Take the 2-minute tour ×
Stack Overflow is a question and answer site for professional and enthusiast programmers. It's 100% free, no registration required.

I need to setup performance tests which are run automatically triggered by a CI system. For that I want to use JMeter due to some scripts and experience already exist and I want to combine it with Maven.

During my research for a reasonable plugin I found that two plugins are existing:

  1. jmeter-maven-plugin: http://wiki.apache.org/jmeter/JMeterMavenPlugin
  2. chronos-jmeter-maven-plugin: http://mojo.codehaus.org/chronos/chronos-jmeter-maven-plugin/usage.html

Which one is better to be used? Both seem to be currently maintained and under development. Is there any experience on this? Even the configuration is similar.

I would be happy to get some hints to help me descide without playing around with both plugins for some days.

share|improve this question
1  
The jmeter-maven-plugin doesn't require anything to be installed (Apart from maven obviously). It pulls down all the requirements from Maven central so it's basically a pure maven implementation. –  Ardesco Mar 8 '13 at 9:01

3 Answers 3

up vote 2 down vote accepted

I haven't yet used the .jmx files with maven and specifically those plugins you mention.

But I can think of a way how to do it if I needed that.

So consider this, you can execute jmeter test in no gui mode.

  1. Create a shell script wrapper that will execute the jmeter test in no gui mode, example (jmeter_exe.sh):

$JMETER_HOME/bin/jmeter.sh -n -t MY_LOAD_TEST.jmx -l resultFile.jtl

So this will execute the given script and store results in the .jtl file, you can use that to display your test results maybe this post will be useful to you, it's off topic for now.

With step one done.

2.You could then create directory scripts in your project root. Than you can put this in your pom.xml :

<plugin>
  <artifactId>exec-maven-plugin</artifactId>
  <groupId>org.codehaus.mojo</groupId>
  <executions>
    <execution>
      <id>Run load Test</id>
      <phase>generate-sources</phase>
      <goals>
        <goal>exec</goal>
      </goals>
      <configuration>
        <executable>${basedir}/scripts/jmeter_exe.sh</executable>
      </configuration>
    </execution>
  </plugin>

And voila your test is executed during generate-sources phase. This might have been easier with the plugins you mentioned but I have no knowledge of those, this is what just came to my mind.

share|improve this answer
    
Thanks for the answer. I and my collegues want to prepare and run the tests in JMeter. As soon as they work and are stable, we want to put them into Maven to get them automated. For debugging, we want to run these tests in JMeter again. This is best done with JMX files, I guess. –  Rick-Rainer Ludwig Aug 2 '12 at 8:03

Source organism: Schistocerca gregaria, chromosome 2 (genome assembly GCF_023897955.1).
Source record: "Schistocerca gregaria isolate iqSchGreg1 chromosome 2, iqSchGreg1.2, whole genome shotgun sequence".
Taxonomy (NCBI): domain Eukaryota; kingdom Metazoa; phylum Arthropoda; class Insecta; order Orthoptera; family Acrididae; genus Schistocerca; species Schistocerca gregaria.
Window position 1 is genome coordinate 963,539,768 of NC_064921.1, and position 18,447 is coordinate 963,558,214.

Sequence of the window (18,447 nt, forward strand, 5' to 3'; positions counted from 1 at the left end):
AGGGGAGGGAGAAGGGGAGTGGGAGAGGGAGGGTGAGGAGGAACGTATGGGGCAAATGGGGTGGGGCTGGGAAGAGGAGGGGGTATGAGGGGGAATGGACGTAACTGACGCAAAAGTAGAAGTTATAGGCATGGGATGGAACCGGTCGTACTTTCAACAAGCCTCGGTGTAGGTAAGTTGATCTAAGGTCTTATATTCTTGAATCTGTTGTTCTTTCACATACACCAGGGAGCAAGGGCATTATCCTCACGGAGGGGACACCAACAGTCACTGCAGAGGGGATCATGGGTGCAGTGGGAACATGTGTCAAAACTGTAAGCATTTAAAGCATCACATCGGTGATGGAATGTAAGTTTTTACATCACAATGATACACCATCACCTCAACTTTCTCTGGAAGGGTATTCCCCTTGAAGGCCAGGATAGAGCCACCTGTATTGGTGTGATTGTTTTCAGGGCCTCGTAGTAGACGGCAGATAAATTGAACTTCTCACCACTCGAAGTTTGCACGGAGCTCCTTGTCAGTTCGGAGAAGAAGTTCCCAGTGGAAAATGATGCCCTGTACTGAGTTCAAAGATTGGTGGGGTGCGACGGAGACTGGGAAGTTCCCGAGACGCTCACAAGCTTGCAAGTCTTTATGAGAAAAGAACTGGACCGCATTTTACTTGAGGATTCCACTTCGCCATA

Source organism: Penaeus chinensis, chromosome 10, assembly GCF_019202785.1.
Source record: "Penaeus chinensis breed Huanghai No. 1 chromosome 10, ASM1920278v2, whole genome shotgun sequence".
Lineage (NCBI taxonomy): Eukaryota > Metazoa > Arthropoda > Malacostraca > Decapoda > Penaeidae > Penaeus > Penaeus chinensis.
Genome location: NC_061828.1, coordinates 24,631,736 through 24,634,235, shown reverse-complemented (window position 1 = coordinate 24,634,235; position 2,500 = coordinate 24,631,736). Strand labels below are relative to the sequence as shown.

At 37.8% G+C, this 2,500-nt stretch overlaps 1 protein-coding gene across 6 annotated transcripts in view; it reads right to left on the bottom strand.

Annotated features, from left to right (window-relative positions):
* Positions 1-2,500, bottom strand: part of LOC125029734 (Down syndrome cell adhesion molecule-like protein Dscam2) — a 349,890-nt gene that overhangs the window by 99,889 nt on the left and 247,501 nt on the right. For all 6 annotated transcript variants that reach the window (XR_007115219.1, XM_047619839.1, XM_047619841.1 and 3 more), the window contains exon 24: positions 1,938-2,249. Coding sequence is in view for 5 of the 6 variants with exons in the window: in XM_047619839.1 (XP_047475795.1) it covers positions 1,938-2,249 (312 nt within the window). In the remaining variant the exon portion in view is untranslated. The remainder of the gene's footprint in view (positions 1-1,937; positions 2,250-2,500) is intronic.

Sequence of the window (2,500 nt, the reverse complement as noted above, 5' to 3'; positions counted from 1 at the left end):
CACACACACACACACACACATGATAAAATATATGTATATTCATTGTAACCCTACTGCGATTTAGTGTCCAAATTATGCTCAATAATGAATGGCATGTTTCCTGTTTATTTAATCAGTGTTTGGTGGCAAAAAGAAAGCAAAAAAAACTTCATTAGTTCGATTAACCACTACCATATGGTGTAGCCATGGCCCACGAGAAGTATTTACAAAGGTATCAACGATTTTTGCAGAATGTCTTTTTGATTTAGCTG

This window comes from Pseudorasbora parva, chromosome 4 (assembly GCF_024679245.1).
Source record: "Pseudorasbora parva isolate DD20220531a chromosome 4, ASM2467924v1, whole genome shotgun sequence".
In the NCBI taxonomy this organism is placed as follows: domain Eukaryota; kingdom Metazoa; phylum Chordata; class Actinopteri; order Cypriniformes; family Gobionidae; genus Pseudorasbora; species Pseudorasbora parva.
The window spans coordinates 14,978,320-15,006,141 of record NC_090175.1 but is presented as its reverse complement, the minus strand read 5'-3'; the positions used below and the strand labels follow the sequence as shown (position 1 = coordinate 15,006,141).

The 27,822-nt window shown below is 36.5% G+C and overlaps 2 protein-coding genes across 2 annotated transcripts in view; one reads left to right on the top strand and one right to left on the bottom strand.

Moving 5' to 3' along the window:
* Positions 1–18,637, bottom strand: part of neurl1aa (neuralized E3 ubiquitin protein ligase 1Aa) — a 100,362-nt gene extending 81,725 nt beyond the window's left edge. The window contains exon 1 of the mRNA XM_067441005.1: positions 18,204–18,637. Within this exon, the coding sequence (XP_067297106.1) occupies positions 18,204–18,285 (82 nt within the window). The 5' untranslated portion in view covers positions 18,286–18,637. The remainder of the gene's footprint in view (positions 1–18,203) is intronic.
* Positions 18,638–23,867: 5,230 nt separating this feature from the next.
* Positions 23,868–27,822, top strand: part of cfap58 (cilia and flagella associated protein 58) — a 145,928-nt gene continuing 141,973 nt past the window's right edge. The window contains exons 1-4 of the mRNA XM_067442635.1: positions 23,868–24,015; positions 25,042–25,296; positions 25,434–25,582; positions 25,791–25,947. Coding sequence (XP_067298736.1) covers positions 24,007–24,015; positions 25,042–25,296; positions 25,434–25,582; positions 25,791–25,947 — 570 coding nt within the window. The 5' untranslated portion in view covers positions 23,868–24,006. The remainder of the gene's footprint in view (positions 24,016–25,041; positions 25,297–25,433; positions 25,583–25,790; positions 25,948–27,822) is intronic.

Use jmeter-maven-plugin: http://wiki.apache.org/jmeter/JMeterMavenPlugin.

It's the de-facto one and (as @Ardesco mentioned above) it doesn't require anything to be installed, which gives you abstraction on where JMeter executable is installed and all those kind of problems...

share|improve this answer

Word(s) of warning on the apache plugin (lazerycode):

  • It suppresses JMeter output by default, add the following configuration settings to prevent that:
<configuration>  
    <suppressJMeterOutput>false</suppressJMeterOutput>  
    <!-- to override debug logging from the plugin (although also in jmeter.properties) -->  
    <overrideRootLogLevel>debug</overrideRootLogLevel>  
    <jmeterLogLevel>DEBUG</jmeterLogLevel>  
</configuration>
  • Looking at the source (of version 1.8.1), it seems the -Xms and Xmx are limited to 512

  • The plugin swallows exceptions so your tests may fail but you don't know why. It looks like they've just completed but not provided results.

  • The jmeter mojo kicks off jmeter as a new java process but does not provide the capacity to provide any arguments to this execution. So if exceptions are swallowed (See above), and logging isn't sufficient (which it may not be) it's not easy to debug the process to fing out what's wrong. We (my colleague) added the debug args to the process execution and debugged the jmeter call to find out.

  • you get informative output running jmeter directly for dev purposes. I'd say it's even more informative in the jmeter UI output.

I've not used chronos mind.

share|improve this answer
    
Version 1.9.0 should have removed some concerns you have. The -Xms and -Xmx are now configurable. You can also now add additional arguments to the JVM process that JMeter is started in. I'm not sure what you mean by "The plugin swallows exceptions". –  Ardesco Jan 16 at 9:02
    
@Ardesco, thanks for the update. We'll check it out... I'd have to review when exceptions were being swallowed when the opportunity arises. –  wmorrison365 Jan 16 at 9:23

Your Answer

 
discard

By posting your answer, you agree to the privacy policy and terms of service.

Not the answer you're looking for? Browse other questions tagged or ask your own question.